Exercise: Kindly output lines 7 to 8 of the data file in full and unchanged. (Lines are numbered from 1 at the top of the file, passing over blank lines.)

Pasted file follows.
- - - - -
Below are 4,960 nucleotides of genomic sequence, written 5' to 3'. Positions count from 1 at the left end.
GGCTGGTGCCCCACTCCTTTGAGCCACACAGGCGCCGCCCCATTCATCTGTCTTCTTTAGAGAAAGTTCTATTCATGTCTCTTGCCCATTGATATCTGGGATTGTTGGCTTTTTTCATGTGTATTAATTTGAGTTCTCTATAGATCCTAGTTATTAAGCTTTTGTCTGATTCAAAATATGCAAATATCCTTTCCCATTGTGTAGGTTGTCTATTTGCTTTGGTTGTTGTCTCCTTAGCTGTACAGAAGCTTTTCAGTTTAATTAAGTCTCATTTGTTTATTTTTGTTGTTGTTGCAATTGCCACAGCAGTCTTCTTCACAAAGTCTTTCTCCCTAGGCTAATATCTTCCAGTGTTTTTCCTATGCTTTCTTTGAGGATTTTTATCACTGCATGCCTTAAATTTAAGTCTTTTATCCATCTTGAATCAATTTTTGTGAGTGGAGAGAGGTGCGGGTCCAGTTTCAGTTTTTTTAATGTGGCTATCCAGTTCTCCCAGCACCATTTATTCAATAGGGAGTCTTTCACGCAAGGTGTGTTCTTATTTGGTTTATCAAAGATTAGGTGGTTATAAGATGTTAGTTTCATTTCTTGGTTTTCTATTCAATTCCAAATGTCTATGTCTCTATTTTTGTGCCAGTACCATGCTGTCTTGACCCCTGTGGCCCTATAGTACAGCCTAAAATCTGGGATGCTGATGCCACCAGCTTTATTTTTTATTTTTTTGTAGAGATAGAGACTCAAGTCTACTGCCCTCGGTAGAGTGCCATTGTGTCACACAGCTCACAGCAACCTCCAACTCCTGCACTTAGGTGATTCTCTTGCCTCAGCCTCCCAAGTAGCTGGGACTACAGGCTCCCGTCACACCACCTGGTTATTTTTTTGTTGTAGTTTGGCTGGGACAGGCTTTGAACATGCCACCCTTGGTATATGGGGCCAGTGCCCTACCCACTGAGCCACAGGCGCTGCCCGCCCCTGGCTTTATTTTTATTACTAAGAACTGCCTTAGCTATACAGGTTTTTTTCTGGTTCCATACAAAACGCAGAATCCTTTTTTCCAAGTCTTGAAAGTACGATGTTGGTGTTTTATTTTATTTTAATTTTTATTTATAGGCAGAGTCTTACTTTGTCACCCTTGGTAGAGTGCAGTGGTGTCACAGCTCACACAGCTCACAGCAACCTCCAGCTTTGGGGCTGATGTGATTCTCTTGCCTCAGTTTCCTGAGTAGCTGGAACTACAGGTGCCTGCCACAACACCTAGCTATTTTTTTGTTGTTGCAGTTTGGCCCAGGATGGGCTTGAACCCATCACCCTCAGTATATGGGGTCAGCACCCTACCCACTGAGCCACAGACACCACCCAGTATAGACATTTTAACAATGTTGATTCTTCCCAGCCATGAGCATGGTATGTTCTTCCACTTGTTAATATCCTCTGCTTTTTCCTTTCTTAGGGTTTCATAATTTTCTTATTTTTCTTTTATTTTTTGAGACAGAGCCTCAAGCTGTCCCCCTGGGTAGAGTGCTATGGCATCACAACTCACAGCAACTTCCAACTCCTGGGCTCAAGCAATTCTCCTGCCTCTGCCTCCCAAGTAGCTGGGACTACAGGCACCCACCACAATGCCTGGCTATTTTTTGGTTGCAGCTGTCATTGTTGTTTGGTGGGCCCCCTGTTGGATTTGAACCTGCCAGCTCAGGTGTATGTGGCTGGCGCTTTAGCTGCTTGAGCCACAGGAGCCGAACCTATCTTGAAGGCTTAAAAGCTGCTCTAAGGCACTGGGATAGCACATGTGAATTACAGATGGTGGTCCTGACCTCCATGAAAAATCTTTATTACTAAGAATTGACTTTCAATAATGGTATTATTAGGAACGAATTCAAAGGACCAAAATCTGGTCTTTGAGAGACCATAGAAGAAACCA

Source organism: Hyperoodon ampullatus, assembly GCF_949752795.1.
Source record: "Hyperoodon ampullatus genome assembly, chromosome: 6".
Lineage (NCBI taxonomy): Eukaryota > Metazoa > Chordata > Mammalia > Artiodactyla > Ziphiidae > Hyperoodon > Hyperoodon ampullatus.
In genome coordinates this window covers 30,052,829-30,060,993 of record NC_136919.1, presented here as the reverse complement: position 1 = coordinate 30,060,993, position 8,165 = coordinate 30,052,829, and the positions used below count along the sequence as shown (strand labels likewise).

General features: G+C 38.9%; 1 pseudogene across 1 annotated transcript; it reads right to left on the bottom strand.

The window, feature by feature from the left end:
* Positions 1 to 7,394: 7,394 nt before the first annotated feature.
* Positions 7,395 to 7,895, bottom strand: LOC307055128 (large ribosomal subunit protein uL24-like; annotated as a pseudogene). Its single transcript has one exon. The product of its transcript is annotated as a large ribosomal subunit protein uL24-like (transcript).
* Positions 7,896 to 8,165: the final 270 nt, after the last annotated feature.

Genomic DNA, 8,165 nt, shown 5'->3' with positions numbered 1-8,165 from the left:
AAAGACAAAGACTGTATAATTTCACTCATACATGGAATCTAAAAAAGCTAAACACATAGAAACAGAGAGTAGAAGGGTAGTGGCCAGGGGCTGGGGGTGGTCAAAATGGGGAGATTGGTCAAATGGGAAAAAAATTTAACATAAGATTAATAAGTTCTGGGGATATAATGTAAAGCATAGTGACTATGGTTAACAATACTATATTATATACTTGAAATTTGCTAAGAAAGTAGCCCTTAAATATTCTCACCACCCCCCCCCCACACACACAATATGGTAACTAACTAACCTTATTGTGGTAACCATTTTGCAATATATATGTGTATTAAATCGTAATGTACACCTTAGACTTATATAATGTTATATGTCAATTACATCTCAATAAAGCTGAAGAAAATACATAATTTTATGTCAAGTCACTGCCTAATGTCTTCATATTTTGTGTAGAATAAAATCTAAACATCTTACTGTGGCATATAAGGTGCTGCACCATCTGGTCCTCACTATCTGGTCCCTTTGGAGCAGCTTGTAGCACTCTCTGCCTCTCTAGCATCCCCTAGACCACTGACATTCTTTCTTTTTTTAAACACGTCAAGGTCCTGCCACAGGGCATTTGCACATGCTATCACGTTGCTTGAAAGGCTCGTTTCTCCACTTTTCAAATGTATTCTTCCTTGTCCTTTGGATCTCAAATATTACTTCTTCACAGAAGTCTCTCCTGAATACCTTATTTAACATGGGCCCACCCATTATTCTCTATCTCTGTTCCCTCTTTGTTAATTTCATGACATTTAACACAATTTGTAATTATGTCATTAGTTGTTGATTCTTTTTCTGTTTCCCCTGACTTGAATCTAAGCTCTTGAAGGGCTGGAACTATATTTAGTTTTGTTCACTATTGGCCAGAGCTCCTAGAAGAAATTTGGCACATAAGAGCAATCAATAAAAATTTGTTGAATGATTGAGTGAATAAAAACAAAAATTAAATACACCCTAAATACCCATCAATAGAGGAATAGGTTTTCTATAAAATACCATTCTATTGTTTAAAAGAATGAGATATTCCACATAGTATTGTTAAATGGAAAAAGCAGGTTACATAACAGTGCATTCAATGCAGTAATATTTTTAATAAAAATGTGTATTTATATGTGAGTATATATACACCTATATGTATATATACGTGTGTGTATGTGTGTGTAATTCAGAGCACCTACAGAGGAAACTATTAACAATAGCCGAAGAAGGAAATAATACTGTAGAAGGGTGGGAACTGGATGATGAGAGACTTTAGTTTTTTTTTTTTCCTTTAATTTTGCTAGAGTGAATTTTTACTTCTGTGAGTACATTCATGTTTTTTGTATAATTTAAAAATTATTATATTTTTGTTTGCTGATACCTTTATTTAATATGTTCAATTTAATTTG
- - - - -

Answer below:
General features: G+C 38.9%; 1 pseudogene across 1 annotated transcript; it reads right to left on the bottom strand.

The window, feature by feature from the left end: